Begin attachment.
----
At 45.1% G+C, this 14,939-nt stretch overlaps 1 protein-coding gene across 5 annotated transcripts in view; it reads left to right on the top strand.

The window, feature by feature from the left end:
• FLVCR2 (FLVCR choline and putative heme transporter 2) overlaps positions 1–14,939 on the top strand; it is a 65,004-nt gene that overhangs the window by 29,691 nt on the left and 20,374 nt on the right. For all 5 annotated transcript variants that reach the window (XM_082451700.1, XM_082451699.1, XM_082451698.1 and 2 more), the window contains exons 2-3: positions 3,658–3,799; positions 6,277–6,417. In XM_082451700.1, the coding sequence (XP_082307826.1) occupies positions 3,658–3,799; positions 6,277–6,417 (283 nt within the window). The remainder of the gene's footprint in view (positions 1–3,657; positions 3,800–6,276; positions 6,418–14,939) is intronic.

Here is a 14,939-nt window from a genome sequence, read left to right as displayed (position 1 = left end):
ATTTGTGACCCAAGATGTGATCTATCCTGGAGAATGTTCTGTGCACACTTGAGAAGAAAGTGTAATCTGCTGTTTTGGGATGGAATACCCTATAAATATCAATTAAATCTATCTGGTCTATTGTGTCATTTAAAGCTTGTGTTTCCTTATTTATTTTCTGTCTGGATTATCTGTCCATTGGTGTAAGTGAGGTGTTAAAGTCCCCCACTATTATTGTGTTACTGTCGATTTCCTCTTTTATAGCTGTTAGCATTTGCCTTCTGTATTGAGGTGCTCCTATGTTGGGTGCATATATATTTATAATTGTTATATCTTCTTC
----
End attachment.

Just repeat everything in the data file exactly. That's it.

At 45.1% G+C, this 14,939-nt stretch overlaps 1 protein-coding gene across 5 annotated transcripts in view; it reads left to right on the top strand.

The window, feature by feature from the left end:
• FLVCR2 (FLVCR choline and putative heme transporter 2) overlaps positions 1–14,939 on the top strand; it is a 65,004-nt gene that overhangs the window by 29,691 nt on the left and 20,374 nt on the right. For all 5 annotated transcript variants that reach the window (XM_082451700.1, XM_082451699.1, XM_082451698.1 and 2 more), the window contains exons 2-3: positions 3,658–3,799; positions 6,277–6,417. In XM_082451700.1, the coding sequence (XP_082307826.1) occupies positions 3,658–3,799; positions 6,277–6,417 (283 nt within the window). The remainder of the gene's footprint in view (positions 1–3,657; positions 3,800–6,276; positions 6,418–14,939) is intronic.

Here is a 14,939-nt window from a genome sequence, read left to right as displayed (position 1 = left end):
ATTTGTGACCCAAGATGTGATCTATCCTGGAGAATGTTCTGTGCACACTTGAGAAGAAAGTGTAATCTGCTGTTTTGGGATGGAATACCCTATAAATATCAATTAAATCTATCTGGTCTATTGTGTCATTTAAAGCTTGTGTTTCCTTATTTATTTTCTGTCTGGATTATCTGTCCATTGGTGTAAGTGAGGTGTTAAAGTCCCCCACTATTATTGTGTTACTGTCGATTTCCTCTTTTATAGCTGTTAGCATTTGCCTTCTGTATTGAGGTGCTCCTATGTTGGGTGCATATATATTTATAATTGTTATATCTTCTTC